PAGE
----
MBTA seeks charges in connection with suicide attempt

Agency pursues assault and battery charges tied to Alewife crash

ATTEMPTING SUICIDE IS treated as a crime in a handful of countries around the world, but not in the United States – which is why the MBTA’s decision to seek criminal charges against a man who endangered the safety of passengers while allegedly trying to commit suicide at the Alewife Station parking garage is so unusual.

The MBTA Police earlier this week released a statement saying they intend to pursue charges against an unidentified man who drove his vehicle into a cement retaining wall on the top of the Alewife Station parking garage at 1:30 p.m. on February 4. 

The collision knocked the retaining wall off the roof and onto the glass ceiling below of the mezzanine station area, sending glass and concrete showering down on at least eight passengers and shutting the station and the garage for many days. One person was injured; the mezzanine area is still closed.

The MBTA’s interim general manager, Jeffrey Gonneville, estimated the cost of the shutdown and repairs would be $1 million at a minimum. He also said the human cost could have been enormous. “This could have absolutely been a horrific event,” he said.

According to the MBTA Police statement, a T police officer heard the crash and ran up to the garage roof, where he found a white Honda Civic hanging off the edge of the roof above the mezzanine area of the station.

“As the officer approached the vehicle, he observed a 29-year-old male, determined to be from Medford, lying on the ground next to the driver’s side open door. The male was conscious but not alert. Shortly thereafter, the driver ceased breathing. The officer immediately began life saving measures with positive results. Upon arrival of EMTs, care of the driver was transferred to them,” the statement said.

“Based on statements made by the driver to the responding officer, interviews conducted with the driver’s immediate family member as well as the follow-up investigation conducted by Transit Police detectives, we believe the driver’s actions were intentional and he was seeking to harm himself,” the T statement said.

The MBTA Police, after conferring with the Middlesex district attorney’s office, concluded the driver operated his vehicle in a “reckless and negligent manner” and should be charged with operating to endanger and eight counts of assault and battery with a dangerous weapon – “to wit: glass, steel, concrete.” The T is also asking that the man’s driver’s license be revoked.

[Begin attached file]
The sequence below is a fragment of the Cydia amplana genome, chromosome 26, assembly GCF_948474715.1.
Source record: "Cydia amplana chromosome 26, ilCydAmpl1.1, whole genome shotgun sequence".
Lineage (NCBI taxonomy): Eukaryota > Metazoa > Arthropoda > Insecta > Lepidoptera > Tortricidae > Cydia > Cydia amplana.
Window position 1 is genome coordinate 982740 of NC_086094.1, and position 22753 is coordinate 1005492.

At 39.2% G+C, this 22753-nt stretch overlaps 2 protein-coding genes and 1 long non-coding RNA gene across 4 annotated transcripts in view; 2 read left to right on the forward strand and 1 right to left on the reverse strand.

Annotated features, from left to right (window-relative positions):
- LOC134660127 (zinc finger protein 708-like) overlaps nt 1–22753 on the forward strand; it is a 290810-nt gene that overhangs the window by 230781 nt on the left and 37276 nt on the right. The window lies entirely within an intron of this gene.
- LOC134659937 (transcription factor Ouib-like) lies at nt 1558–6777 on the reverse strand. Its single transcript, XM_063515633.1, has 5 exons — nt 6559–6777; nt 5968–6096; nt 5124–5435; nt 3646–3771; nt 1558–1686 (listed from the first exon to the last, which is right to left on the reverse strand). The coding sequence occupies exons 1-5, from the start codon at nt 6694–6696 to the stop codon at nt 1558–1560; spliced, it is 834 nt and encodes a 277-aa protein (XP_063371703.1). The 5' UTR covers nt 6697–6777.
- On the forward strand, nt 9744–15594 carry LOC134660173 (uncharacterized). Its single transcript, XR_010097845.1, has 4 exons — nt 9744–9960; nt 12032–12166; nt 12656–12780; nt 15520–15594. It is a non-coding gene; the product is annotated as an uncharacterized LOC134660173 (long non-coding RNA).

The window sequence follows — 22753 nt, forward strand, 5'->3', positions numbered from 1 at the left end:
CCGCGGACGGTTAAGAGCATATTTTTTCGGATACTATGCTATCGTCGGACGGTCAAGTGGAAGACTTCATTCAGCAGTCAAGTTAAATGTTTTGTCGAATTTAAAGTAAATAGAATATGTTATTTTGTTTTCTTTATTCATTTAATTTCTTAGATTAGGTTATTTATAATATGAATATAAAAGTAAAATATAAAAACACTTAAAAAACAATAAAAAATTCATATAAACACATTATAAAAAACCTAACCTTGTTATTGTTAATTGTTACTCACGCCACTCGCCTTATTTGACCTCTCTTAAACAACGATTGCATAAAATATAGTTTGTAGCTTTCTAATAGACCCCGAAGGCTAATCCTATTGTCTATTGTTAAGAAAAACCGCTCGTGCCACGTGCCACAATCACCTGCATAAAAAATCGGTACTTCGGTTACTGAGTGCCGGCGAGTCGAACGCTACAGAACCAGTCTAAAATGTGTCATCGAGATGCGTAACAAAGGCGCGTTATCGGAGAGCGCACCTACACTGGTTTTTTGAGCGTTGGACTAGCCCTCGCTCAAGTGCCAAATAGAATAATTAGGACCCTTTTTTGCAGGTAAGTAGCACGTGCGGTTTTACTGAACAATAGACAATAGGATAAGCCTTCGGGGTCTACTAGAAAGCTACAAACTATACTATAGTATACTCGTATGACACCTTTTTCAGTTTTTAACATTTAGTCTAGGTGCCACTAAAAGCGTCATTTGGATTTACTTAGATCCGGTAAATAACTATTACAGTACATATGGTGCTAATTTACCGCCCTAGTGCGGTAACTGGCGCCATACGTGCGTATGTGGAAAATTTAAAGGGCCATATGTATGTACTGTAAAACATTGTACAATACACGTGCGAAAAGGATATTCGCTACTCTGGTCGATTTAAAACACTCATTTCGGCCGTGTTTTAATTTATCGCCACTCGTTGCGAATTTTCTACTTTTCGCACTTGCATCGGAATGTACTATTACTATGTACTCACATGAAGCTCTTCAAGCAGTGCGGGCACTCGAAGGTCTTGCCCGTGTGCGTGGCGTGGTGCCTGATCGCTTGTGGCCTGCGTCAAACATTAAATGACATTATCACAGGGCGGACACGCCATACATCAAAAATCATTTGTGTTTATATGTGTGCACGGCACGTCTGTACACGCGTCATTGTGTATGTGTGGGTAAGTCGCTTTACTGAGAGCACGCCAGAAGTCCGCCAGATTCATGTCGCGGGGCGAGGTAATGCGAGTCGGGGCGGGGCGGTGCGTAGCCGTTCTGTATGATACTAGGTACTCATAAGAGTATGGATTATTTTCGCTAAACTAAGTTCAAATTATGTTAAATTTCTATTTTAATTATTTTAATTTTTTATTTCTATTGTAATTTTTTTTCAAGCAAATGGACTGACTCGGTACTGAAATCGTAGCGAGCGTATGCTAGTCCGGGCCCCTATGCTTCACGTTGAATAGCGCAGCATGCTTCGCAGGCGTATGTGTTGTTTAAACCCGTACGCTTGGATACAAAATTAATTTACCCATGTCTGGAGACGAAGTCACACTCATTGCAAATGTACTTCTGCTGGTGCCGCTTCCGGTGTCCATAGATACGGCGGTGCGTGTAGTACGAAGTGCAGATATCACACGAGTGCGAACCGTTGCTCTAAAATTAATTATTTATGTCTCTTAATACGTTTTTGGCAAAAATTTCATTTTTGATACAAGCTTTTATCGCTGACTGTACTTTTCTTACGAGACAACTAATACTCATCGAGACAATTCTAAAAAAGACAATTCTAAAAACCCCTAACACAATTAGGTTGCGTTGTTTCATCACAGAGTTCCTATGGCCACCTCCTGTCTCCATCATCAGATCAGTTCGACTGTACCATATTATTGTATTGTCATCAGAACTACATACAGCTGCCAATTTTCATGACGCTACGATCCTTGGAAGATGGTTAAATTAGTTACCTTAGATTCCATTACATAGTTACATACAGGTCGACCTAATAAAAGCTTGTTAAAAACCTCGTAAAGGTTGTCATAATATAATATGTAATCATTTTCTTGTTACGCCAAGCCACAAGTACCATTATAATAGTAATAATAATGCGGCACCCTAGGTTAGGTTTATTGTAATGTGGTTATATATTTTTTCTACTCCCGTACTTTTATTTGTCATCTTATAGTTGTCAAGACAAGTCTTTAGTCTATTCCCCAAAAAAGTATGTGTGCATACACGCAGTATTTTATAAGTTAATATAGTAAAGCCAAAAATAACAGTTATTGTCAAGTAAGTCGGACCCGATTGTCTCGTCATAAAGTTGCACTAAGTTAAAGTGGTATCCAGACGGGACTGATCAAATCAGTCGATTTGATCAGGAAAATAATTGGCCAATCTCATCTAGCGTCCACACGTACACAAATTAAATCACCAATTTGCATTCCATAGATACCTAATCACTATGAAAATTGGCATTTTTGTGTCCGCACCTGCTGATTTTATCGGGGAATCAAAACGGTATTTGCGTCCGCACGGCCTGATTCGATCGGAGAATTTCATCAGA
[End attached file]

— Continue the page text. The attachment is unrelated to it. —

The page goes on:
United for Global Mental Health, a nonprofit seeking to improve mental health around the world, issued a report in 2021 on the dangers of criminalizing suicide. The first line of the report summarized the organization’s stance. “The criminalisation and punishment of individuals who engage in suicidal behaviour creates a huge obstacle to accessing appropriate and adequate mental healthcare, which is a fundamental human right,” the report said.

The MBTA normally takes no action against individuals who attempt suicide on T property. On January 31, for example, a man miraculously survived after jumping in front of a Red Line train at Park Street Station. He ended up between the tracks, trapped underneath the train. Neither he nor anyone else was seriously injured. The biggest impact was felt by Red Line riders, who were inconvenienced when the subway line was shut down while a swarm of first responders got the man out.

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Bruce Mohl

Editor, CommonWealth

About Bruce Mohl

Bruce Mohl is the editor of CommonWealth magazine. Bruce came to CommonWealth from the Boston Globe, where he spent nearly 30 years in a wide variety of positions covering business and politics. He covered the Massachusetts State House and served as the Globe’s State House bureau chief in the late 1980s. He also reported for the Globe’s Spotlight Team, winning a Loeb award in 1992 for coverage of conflicts of interest in the state’s pension system. He served as the Globe’s political editor in 1994 and went on to cover consumer issues for the newspaper. At CommonWealth, Bruce helped launch the magazine’s website and has written about a wide range of issues with a special focus on politics, tax policy, energy, and gambling. Bruce is a graduate of Ohio Wesleyan University and the Fletcher School of Law and Diplomacy at Tufts University. He lives in Dorchester.

About Bruce Mohl

Bruce Mohl is the editor of CommonWealth magazine. Bruce came to CommonWealth from the Boston Globe, where he spent nearly 30 years in a wide variety of positions covering business and politics. He covered the Massachusetts State House and served as the Globe’s State House bureau chief in the late 1980s. He also reported for the Globe’s Spotlight Team, winning a Loeb award in 1992 for coverage of conflicts of interest in the state’s pension system. He served as the Globe’s political editor in 1994 and went on to cover consumer issues for the newspaper. At CommonWealth, Bruce helped launch the magazine’s website and has written about a wide range of issues with a special focus on politics, tax policy, energy, and gambling. Bruce is a graduate of Ohio Wesleyan University and the Fletcher School of Law and Diplomacy at Tufts University. He lives in Dorchester.

The collateral damage of the Alewife incident was much greater and went beyond inconveniencing Red Line riders to threatening their actual safety. It’s unclear yet whether the driver meant to harm anyone but himself, but the T believes the danger to the public requires pursuing the criminal charges. 

“The MBTA is cognizant of how this type of incident impacts the workforce and the T has made counseling available to any employees who wish to take advantage of it,” a T spokesman said.